What You Need To Know:
NEXT is a fitfully interesting, sometimes entertaining thriller. The unconventional ending is liable to make many moviegoers angry, but some moviegoers may appreciate the risk that the filmmakers have taken with this ending. The movie's worldview is mixed with some positive and negative elements and contains some foul language and implied sex, so MOVIEGUIDE® advises caution.
(Pa, BB, FR, LL, VV, S, N, A, D, M) Mixed, light pagan worldview where the hero has special powers to see the future outcomes of important choices he faces, including some strong moral elements where the hero tries to save people's lives and stop evil, mean terrorists planning on mass murder of immense, evil proportions, hero says his powers do not make him "a God," but he also briefly mentions that American Indian shamen or "holy men" claimed to have special powers like the one he seems to have been born with God, which statement can be interpreted as a reference to false religious ideas, and some talk about whether to believe in "Destiny" or not; 12 obscenities, two strong profanities, seven light profanities; strong action violence such as explosions, large gunfight scene, woman's dead body lies in small pool of blood, man murdered in parking lot, robber is disabled, car chase with a crash, large objects and minivan crashes down large hill hitting each other and causing large rocks, tree trunks and other objects to roll down hill as people run down hill, robber shoots people, terrorists strap bombs to woman, and terrorists brink nuclear bomb to Los Angeles; implied fornication; upper male nudity as man lies next to sleeping girlfriend in bed; alcohol use; smoking and woman almost drugs man but warns him before he takes drink; and, attempted robbery, man refuses to help FBI at one point but later does, and man flees police custody.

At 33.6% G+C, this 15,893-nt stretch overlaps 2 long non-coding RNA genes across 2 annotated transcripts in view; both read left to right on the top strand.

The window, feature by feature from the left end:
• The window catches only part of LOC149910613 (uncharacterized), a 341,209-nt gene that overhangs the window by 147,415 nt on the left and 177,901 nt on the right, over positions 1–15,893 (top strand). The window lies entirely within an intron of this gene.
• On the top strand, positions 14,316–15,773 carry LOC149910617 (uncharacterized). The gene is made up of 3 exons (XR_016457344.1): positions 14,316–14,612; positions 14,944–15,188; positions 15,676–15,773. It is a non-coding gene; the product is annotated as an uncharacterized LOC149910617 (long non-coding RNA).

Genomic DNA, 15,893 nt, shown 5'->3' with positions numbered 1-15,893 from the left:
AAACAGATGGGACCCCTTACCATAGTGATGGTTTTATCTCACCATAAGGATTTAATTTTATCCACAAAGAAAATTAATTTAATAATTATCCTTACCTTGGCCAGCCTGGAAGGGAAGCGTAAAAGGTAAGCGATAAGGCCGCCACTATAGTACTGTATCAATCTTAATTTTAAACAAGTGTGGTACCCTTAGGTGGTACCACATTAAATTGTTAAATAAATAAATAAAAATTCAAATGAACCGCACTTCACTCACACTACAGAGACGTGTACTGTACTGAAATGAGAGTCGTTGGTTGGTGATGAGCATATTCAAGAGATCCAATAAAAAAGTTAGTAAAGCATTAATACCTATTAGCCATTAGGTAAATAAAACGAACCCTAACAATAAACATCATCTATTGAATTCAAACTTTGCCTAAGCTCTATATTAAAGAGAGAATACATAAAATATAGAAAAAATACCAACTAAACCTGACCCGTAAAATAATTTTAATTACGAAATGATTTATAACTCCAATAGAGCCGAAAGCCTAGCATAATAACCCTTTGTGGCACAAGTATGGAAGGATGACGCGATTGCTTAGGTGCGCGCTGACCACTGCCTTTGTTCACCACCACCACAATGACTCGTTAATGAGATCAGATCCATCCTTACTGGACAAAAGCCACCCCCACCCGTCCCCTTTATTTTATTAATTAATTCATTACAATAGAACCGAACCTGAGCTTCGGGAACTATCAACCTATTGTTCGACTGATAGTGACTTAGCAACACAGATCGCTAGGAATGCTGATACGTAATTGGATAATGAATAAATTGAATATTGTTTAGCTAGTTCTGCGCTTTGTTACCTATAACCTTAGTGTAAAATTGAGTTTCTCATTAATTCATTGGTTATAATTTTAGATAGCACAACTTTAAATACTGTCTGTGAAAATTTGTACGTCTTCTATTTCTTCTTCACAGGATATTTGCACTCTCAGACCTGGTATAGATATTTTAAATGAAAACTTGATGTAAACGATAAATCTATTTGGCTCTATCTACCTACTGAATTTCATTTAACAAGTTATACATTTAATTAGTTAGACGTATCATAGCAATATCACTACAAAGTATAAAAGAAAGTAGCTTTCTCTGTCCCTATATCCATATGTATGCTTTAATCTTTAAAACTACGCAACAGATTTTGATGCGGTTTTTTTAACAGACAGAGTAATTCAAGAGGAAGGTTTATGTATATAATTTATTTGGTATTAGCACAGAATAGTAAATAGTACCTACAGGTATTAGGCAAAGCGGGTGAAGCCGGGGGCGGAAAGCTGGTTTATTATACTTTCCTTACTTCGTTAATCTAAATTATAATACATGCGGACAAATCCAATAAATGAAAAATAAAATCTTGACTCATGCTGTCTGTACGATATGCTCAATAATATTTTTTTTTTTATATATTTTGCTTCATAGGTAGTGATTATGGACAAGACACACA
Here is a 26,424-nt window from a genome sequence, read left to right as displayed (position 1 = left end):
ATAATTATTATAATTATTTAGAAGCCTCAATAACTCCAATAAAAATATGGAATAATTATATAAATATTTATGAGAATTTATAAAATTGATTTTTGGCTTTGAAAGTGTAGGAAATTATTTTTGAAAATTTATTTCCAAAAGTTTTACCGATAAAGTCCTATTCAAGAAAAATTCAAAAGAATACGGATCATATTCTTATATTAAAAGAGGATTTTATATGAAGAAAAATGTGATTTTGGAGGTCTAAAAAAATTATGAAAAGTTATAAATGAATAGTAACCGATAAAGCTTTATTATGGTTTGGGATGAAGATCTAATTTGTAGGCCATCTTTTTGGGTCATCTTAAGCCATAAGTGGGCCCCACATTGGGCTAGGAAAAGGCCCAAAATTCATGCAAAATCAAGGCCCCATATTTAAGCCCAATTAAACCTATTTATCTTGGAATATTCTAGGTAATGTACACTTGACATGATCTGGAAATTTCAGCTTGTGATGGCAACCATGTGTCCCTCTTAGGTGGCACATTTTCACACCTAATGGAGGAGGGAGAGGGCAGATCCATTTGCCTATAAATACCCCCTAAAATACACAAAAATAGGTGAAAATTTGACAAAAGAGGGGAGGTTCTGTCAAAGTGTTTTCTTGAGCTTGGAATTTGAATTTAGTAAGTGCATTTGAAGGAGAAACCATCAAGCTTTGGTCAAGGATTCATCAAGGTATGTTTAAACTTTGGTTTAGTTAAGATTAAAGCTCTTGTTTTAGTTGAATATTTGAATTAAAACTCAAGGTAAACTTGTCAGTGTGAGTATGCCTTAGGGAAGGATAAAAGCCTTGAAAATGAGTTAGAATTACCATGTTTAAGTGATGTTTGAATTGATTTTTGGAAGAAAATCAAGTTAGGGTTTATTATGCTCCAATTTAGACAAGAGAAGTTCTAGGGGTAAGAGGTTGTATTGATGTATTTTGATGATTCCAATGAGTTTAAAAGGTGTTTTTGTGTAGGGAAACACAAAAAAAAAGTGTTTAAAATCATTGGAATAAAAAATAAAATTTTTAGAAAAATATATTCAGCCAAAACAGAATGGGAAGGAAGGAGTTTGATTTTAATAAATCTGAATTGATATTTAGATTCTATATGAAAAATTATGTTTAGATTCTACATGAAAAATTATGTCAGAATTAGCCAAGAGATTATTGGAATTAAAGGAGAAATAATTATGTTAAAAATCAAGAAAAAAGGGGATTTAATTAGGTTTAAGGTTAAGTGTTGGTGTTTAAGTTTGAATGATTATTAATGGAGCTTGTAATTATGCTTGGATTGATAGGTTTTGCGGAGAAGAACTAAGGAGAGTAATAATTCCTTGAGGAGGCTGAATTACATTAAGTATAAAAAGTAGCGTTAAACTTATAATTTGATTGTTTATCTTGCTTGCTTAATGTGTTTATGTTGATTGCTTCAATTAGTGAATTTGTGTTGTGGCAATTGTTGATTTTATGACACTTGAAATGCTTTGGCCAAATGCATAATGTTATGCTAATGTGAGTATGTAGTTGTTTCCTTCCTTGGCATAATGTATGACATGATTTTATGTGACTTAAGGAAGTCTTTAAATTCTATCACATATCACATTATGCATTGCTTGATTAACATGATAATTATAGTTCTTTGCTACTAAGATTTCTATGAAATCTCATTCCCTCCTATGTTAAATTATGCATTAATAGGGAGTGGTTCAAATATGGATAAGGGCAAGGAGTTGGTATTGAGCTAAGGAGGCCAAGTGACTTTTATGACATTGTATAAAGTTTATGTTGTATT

NEXT stars Nicolas Cage as Cris Johnson, a man with limited special powers of seeing into the future who works as a magician in Las Vegas under the name Frank Cadillac. The FBI wants to use his special powers to find out where some terrorists in Los Angeles have a nuclear bomb they want to explode. Cris can only see two minutes into the future, so he runs away so he can be with a girl he has been seeing in his mind who “may be the one.” When he finds the girl, who’s played by Jessica Biel of 7TH HEAVEN, Cris discovers that she helps him see further into the future than ever before and that his relationship with her now puts her in serious danger from the terrorists. That’s when the real action begins.